How can I find out more?

As Baha’is we know that if we get sick we should not only seek medical treatment, but also seek out the best that we can afford. Therefore, I suggest you ask your doctor about the possibility of treating your particular ailments through dietary changes. If you are not satisfied with the response, why not seek out a second opinion? Investigate if there is a doctor in your region who is successfully treating patients with your particular ailment(s) with food, then see what they have to say.

Some medical physicians renowned for their work in the field of preventative medicine and treating disease through diet include (but are not limited to): Dr. John McDougall, Dr Neal Barnard, Dr. C.B. Esselstyn and the late Dr. Roy. L. Swank. You may also find the Physicians Committee for Responsible Medicine website of interest.

Success stories

It’s always nice to have a few success stories to get motivated. There are over 75 success stories here from people who have successfully treated migraines, diabetes, multiple sclerosis, obesity and many more ailments using Dr John McDougall’s program (which is based on a whole food vegetarian diet). There are also more MS-based stories on the Swank MS Foundation website.

For more information on cancer and diet, check out the World Cancer Research Fund/American Institute for Cancer Research website. I would also highly recommend reading The China Study by Dr. T.C. Campbell.

A Final note

A lot of the findings on diet and disease will require you to make major changes in your diet. Some people can do this successfully in one go, but many people (myself included) will need to work on this every day making small progress along the way. Whatever personality you are, what’s probably most important is that you don’t give up – after all, nothing worth doing is easy.

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Discussion 13 Comments

Great well researched information here!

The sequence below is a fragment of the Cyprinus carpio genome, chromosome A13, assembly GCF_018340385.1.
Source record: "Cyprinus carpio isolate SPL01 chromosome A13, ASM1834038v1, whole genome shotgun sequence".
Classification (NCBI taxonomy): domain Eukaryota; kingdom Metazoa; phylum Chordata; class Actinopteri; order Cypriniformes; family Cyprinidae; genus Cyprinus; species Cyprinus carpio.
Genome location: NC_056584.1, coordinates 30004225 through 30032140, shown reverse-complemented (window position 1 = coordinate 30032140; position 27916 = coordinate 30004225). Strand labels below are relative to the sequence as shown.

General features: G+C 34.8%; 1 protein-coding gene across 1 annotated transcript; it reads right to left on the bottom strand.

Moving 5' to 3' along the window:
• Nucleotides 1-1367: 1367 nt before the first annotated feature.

Louise (May 5, 2011 at 1:08 PM)

Thanks Louise! I’m glad you enjoyed it 🙂


Corinne (May 5, 2011 at 10:39 PM)

[…] The Baha’i Diet (by our very first guest contributor, Corinne Mirkazemi!) […]

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african mango plus review (September 9, 2011 at 7:07 PM)

I saw some Writings by Baha’u’llah about diet that seemed to be similar to food combining. I do not how to find these Writings again. Does anyone know about this, I am keen to study it. All help appreciated!:’


Jenifer (September 9, 2013 at 1:19 PM)

Great post Corinne! Thank you for writing about this topic. (I was googling Baha’i apps, and saw this post. I’m a Baha’i and a holistic nutritionist. I work with clients to overcome health challenges through a plant-strong intake, and also have read extensively from the authors you mention, the Forks Over Knives DVD is what I show my clients. In fact, Rip Esselstyn (the fireman in FOK) and author of The Engine 2 Diet wrote the foreword for my second book called: Real-Life Vegan Foundation Diet. Here are some more success stories for anyone interested – http://victoria-laine.com/success/

Keep up the great work on your blog!

Victoria Laine

Victoria Laine (July 7, 2014 at 7:37 AM)

Yes, the Baha’i Holy Writings do give us a lot which allows us to live the Baha’i life, especially when following Baha’u’llah’s, ‘Abdu’l-Baha, and Shoghi Effendi’s guidance and example.

Marco Kappenberger

Marco Kappenberger (July 7, 2015 at 3:41 PM)

I am so happy I read this and Victoria’s comment. As a Baha’i and a very dedicated vegan for ethical and health reasons, I am so happy to meet other Baha’is who are vegans and working to help others understand about this compassionate lifestyle and how it fits so well into the Baha’i Writings. Thanks for writing And sharing.

Debra Wolf

Debra Wolf (August 8, 2015 at 3:35 PM)